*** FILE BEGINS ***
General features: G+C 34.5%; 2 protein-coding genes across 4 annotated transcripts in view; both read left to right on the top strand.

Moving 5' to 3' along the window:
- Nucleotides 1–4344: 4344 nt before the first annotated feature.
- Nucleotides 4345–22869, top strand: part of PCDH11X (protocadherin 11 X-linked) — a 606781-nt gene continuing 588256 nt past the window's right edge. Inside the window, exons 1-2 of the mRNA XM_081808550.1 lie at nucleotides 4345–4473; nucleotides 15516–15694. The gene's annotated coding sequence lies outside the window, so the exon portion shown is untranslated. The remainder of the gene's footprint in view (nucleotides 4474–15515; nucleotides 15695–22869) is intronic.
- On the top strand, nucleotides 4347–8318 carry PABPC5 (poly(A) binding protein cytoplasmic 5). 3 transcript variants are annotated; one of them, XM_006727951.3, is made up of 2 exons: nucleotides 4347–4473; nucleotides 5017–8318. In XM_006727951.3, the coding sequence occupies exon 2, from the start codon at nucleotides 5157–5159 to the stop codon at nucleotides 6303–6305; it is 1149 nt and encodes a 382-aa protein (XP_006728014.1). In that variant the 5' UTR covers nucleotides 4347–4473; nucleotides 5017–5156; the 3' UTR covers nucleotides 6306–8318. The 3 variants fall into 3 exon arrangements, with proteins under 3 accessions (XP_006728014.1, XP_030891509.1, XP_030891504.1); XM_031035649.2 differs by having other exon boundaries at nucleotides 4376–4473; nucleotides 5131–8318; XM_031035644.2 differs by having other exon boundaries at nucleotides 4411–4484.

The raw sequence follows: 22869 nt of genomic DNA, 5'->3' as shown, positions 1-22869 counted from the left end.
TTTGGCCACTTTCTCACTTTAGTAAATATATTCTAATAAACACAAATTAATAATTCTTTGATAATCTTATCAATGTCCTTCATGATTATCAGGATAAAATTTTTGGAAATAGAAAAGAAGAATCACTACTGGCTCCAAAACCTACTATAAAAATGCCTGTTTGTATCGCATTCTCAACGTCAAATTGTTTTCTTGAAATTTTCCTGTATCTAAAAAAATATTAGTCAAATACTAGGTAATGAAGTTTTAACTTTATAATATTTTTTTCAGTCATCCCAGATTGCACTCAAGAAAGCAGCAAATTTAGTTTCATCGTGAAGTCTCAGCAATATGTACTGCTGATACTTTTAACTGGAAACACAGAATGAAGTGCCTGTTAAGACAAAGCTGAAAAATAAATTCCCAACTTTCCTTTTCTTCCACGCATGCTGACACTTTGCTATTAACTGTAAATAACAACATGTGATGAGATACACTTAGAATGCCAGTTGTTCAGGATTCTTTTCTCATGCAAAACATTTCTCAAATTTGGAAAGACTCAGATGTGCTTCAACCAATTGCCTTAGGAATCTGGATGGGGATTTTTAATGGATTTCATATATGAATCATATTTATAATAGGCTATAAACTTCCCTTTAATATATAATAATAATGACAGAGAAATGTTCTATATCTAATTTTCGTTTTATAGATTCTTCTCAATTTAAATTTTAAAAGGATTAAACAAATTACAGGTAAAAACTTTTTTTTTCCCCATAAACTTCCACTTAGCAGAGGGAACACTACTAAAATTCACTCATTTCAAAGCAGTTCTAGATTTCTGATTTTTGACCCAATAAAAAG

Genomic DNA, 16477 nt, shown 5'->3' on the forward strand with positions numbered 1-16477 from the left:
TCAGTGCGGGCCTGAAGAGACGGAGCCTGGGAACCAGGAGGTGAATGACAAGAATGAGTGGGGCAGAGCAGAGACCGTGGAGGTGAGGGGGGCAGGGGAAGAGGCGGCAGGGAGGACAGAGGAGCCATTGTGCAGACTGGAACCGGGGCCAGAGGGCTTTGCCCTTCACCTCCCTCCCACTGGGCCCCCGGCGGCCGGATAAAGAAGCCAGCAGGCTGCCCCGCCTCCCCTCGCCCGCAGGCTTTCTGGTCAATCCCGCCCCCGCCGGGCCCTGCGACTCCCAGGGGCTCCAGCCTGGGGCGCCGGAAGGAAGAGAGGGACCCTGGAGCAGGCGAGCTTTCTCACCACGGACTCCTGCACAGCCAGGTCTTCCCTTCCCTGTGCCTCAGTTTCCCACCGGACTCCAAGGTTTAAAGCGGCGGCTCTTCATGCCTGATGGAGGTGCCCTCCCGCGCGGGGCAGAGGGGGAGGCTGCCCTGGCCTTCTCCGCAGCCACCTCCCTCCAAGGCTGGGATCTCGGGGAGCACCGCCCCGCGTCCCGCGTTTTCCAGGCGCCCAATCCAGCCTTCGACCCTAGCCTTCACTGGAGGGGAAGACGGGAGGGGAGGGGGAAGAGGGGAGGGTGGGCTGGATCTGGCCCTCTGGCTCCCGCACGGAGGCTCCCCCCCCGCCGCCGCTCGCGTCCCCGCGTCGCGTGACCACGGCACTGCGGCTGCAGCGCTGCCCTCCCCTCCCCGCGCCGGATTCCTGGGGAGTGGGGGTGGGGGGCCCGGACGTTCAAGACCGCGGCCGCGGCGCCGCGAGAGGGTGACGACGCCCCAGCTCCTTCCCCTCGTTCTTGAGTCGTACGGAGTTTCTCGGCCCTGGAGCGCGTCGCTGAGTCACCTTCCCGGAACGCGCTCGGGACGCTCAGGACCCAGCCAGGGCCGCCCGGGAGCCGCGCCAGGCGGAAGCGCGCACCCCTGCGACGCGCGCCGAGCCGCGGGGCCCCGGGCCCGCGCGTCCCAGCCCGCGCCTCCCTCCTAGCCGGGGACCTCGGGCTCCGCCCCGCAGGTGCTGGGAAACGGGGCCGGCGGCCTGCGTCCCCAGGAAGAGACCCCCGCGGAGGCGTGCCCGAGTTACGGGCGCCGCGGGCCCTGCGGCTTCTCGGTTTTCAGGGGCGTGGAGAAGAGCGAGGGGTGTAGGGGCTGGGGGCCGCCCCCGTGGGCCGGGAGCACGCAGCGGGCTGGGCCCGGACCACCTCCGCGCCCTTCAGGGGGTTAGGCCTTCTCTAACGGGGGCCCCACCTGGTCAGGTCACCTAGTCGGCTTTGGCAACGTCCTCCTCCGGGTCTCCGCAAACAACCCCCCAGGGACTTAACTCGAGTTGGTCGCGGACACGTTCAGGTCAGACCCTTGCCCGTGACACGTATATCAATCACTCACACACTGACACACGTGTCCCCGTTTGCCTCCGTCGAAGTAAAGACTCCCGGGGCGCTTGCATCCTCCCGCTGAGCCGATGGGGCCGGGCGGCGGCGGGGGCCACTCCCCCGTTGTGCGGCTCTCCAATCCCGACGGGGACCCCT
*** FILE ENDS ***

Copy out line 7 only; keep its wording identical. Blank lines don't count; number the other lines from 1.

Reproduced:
TTTGGCCACTTTCTCACTTTAGTAAATATATTCTAATAAACACAAATTAATAATTCTTTGATAATCTTATCAATGTCCTTCATGATTATCAGGATAAAATTTTTGGAAATAGAAAAGAAGAATCACTACTGGCTCCAAAACCTACTATAAAAATGCCTGTTTGTATCGCATTCTCAACGTCAAATTGTTTTCTTGAAATTTTCCTGTATCTAAAAAAATATTAGTCAAATACTAGGTAATGAAGTTTTAACTTTATAATATTTTTTTCAGTCATCCCAGATTGCACTCAAGAAAGCAGCAAATTTAGTTTCATCGTGAAGTCTCAGCAATATGTACTGCTGATACTTTTAACTGGAAACACAGAATGAAGTGCCTGTTAAGACAAAGCTGAAAAATAAATTCCCAACTTTCCTTTTCTTCCACGCATGCTGACACTTTGCTATTAACTGTAAATAACAACATGTGATGAGATACACTTAGAATGCCAGTTGTTCAGGATTCTTTTCTCATGCAAAACATTTCTCAAATTTGGAAAGACTCAGATGTGCTTCAACCAATTGCCTTAGGAATCTGGATGGGGATTTTTAATGGATTTCATATATGAATCATATTTATAATAGGCTATAAACTTCCCTTTAATATATAATAATAATGACAGAGAAATGTTCTATATCTAATTTTCGTTTTATAGATTCTTCTCAATTTAAATTTTAAAAGGATTAAACAAATTACAGGTAAAAACTTTTTTTTTCCCCATAAACTTCCACTTAGCAGAGGGAACACTACTAAAATTCACTCATTTCAAAGCAGTTCTAGATTTCTGATTTTTGACCCAATAAAAAG